We previously held, in Cimino I, that the restrictive covenant which runs with Lot 4675 is ambiguous because it is not clear whether the portion of the lot not used for a church could be used for any purpose, or whether it could only be used for single-family residences. The rule of strict construction which applies to covenants in deeds necessarily applies to limitations imposed by other instruments in the record chain of title, and the trial court properly construed the ambiguous restriction contained in the original document in favor of unfettered use of the property.
The second argument raised in this appeal is that the trial court "entered a judgment that went beyond the pleadings." The amended complaint alleged that "The restrictions contained in the instrument should be construed strongly against the validity of the restrictions, with all doubts and ambiguities resolved in favor of natural rights and free use and alienation of the property. The ambiguities contained in the instrument are such as to render the purported restrictions inapplicable and unenforceable." Plaintiff therefore prayed for a declaration that the purported restrictions on the proposed use of his property are "inapplicable and unenforceable."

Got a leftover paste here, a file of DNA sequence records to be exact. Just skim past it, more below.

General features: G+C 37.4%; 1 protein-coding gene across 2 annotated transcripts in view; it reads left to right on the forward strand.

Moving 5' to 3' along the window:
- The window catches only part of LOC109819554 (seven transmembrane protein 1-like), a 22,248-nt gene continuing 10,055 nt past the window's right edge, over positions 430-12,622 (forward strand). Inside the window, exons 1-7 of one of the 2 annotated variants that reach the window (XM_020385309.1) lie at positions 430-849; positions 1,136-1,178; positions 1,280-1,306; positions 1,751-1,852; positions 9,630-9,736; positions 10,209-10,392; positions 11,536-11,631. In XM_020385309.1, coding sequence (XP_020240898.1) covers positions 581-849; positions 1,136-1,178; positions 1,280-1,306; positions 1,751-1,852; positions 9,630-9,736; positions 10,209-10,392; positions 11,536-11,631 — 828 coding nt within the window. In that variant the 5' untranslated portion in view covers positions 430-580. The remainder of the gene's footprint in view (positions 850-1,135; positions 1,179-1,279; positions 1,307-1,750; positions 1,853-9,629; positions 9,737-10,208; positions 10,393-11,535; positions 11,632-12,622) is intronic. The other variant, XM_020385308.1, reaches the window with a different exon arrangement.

• 5 The second document was unenforceable against plaintiff because it was recorded outside the chain of title. And the trial court correctly held that the broad construction of the original document which was urged by the defendants is "inapplicable" because that document is ambiguous. We therefore find no merit in the argument that the trial court "entered a judgment that went beyond the pleadings."
Based on the preceding reasons the judgment of the circuit court is affirmed.
SULLIVAN, P.J. and MEJDA, J., concur.